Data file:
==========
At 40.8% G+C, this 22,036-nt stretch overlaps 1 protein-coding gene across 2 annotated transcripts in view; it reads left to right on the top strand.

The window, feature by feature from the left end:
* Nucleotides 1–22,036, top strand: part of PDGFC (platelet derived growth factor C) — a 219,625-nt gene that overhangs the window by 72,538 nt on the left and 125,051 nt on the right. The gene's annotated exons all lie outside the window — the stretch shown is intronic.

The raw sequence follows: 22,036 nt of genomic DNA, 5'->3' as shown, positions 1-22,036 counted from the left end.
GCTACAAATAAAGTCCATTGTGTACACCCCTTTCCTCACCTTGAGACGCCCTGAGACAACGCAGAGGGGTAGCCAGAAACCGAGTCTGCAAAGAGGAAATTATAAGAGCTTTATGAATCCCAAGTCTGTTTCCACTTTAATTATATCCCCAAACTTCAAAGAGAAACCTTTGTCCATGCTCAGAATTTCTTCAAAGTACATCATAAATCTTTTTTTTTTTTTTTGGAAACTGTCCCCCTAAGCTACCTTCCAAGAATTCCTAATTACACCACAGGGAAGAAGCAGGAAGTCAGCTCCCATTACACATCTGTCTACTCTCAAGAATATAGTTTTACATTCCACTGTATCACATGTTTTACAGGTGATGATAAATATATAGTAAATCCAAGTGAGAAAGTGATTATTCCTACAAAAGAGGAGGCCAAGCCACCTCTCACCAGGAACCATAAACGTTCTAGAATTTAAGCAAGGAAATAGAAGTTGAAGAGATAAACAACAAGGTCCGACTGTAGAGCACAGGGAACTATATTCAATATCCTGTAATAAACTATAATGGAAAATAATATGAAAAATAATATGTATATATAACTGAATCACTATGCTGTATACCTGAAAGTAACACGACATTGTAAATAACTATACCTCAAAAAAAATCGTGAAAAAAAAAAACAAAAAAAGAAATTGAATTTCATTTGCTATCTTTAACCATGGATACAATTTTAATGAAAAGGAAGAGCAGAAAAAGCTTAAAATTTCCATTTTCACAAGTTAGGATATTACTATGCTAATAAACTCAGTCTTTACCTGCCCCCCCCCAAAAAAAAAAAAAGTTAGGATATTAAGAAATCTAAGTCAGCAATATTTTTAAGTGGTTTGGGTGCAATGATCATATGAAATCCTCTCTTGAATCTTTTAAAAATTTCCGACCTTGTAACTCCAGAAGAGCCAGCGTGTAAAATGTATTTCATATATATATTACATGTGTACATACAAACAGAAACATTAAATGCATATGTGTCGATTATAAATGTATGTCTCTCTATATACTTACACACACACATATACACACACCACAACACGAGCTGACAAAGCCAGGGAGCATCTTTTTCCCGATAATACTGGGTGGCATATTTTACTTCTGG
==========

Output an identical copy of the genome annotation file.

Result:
At 40.8% G+C, this 22,036-nt stretch overlaps 1 protein-coding gene across 2 annotated transcripts in view; it reads left to right on the top strand.

The window, feature by feature from the left end:
* Nucleotides 1–22,036, top strand: part of PDGFC (platelet derived growth factor C) — a 219,625-nt gene that overhangs the window by 72,538 nt on the left and 125,051 nt on the right. The gene's annotated exons all lie outside the window — the stretch shown is intronic.

The raw sequence follows: 22,036 nt of genomic DNA, 5'->3' as shown, positions 1-22,036 counted from the left end.
GCTACAAATAAAGTCCATTGTGTACACCCCTTTCCTCACCTTGAGACGCCCTGAGACAACGCAGAGGGGTAGCCAGAAACCGAGTCTGCAAAGAGGAAATTATAAGAGCTTTATGAATCCCAAGTCTGTTTCCACTTTAATTATATCCCCAAACTTCAAAGAGAAACCTTTGTCCATGCTCAGAATTTCTTCAAAGTACATCATAAATCTTTTTTTTTTTTTTTGGAAACTGTCCCCCTAAGCTACCTTCCAAGAATTCCTAATTACACCACAGGGAAGAAGCAGGAAGTCAGCTCCCATTACACATCTGTCTACTCTCAAGAATATAGTTTTACATTCCACTGTATCACATGTTTTACAGGTGATGATAAATATATAGTAAATCCAAGTGAGAAAGTGATTATTCCTACAAAAGAGGAGGCCAAGCCACCTCTCACCAGGAACCATAAACGTTCTAGAATTTAAGCAAGGAAATAGAAGTTGAAGAGATAAACAACAAGGTCCGACTGTAGAGCACAGGGAACTATATTCAATATCCTGTAATAAACTATAATGGAAAATAATATGAAAAATAATATGTATATATAACTGAATCACTATGCTGTATACCTGAAAGTAACACGACATTGTAAATAACTATACCTCAAAAAAAATCGTGAAAAAAAAAAACAAAAAAAGAAATTGAATTTCATTTGCTATCTTTAACCATGGATACAATTTTAATGAAAAGGAAGAGCAGAAAAAGCTTAAAATTTCCATTTTCACAAGTTAGGATATTACTATGCTAATAAACTCAGTCTTTACCTGCCCCCCCCCAAAAAAAAAAAAAGTTAGGATATTAAGAAATCTAAGTCAGCAATATTTTTAAGTGGTTTGGGTGCAATGATCATATGAAATCCTCTCTTGAATCTTTTAAAAATTTCCGACCTTGTAACTCCAGAAGAGCCAGCGTGTAAAATGTATTTCATATATATATTACATGTGTACATACAAACAGAAACATTAAATGCATATGTGTCGATTATAAATGTATGTCTCTCTATATACTTACACACACACATATACACACACCACAACACGAGCTGACAAAGCCAGGGAGCATCTTTTTCCCGATAATACTGGGTGGCATATTTTACTTCTGG